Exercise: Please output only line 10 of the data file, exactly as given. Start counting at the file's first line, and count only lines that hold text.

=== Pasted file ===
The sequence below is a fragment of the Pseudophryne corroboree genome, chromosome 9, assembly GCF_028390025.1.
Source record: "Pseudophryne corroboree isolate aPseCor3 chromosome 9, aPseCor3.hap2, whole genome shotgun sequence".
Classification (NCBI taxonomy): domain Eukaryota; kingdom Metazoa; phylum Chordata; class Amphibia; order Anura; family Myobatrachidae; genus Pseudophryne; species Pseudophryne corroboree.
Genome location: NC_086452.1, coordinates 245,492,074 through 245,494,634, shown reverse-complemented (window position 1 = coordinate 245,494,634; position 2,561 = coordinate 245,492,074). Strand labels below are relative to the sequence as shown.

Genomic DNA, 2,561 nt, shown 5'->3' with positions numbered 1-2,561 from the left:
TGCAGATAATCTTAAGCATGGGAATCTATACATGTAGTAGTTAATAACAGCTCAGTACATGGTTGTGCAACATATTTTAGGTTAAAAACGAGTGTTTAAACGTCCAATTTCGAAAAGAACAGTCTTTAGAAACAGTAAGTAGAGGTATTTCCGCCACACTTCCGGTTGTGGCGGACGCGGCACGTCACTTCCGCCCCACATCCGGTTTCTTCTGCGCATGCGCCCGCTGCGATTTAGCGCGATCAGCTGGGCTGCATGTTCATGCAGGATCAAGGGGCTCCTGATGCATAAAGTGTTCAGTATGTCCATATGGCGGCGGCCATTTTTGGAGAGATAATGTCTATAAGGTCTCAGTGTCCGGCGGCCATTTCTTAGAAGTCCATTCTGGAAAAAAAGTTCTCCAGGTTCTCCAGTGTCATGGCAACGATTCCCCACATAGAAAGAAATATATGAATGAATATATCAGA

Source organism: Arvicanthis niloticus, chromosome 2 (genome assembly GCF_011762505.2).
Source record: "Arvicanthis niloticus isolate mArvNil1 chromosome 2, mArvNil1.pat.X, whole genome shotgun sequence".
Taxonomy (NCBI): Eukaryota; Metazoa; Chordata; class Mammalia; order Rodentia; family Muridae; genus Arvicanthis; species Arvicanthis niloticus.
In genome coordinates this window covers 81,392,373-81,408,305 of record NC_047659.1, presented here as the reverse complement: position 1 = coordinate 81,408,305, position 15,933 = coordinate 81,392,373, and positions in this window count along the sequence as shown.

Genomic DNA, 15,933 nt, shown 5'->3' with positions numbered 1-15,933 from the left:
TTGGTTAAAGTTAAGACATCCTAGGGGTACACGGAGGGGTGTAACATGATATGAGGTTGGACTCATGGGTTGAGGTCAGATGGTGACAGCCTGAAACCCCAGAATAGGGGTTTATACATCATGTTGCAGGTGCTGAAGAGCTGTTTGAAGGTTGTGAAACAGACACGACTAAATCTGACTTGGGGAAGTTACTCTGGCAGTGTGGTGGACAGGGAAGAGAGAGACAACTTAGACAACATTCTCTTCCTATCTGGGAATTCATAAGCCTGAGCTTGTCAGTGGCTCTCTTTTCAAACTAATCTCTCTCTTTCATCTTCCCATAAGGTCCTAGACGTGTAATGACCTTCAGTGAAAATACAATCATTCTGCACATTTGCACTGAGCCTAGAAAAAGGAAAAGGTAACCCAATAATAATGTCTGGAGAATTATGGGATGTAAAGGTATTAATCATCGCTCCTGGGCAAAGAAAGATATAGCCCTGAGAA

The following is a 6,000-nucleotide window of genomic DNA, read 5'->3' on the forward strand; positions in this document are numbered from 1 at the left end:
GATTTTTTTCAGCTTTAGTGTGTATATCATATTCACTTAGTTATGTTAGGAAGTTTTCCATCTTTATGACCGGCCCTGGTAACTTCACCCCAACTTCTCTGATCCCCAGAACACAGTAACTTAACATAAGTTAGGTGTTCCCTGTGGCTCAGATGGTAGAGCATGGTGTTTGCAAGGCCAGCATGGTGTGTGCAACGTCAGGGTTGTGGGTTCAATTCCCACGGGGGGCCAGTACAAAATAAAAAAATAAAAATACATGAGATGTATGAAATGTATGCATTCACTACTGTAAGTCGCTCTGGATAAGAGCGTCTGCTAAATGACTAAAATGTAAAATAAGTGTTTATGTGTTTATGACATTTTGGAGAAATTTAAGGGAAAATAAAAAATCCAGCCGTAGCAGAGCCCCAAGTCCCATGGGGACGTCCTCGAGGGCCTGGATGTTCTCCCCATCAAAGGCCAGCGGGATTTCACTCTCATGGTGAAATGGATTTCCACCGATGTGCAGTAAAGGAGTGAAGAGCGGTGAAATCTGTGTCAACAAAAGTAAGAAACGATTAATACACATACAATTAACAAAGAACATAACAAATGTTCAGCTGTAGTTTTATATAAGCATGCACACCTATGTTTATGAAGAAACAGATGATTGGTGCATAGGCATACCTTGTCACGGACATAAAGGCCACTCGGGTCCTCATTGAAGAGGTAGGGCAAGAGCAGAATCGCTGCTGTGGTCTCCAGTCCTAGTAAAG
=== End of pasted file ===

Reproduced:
In genome coordinates this window covers 81,392,373-81,408,305 of record NC_047659.1, presented here as the reverse complement: position 1 = coordinate 81,408,305, position 15,933 = coordinate 81,392,373, and positions in this window count along the sequence as shown.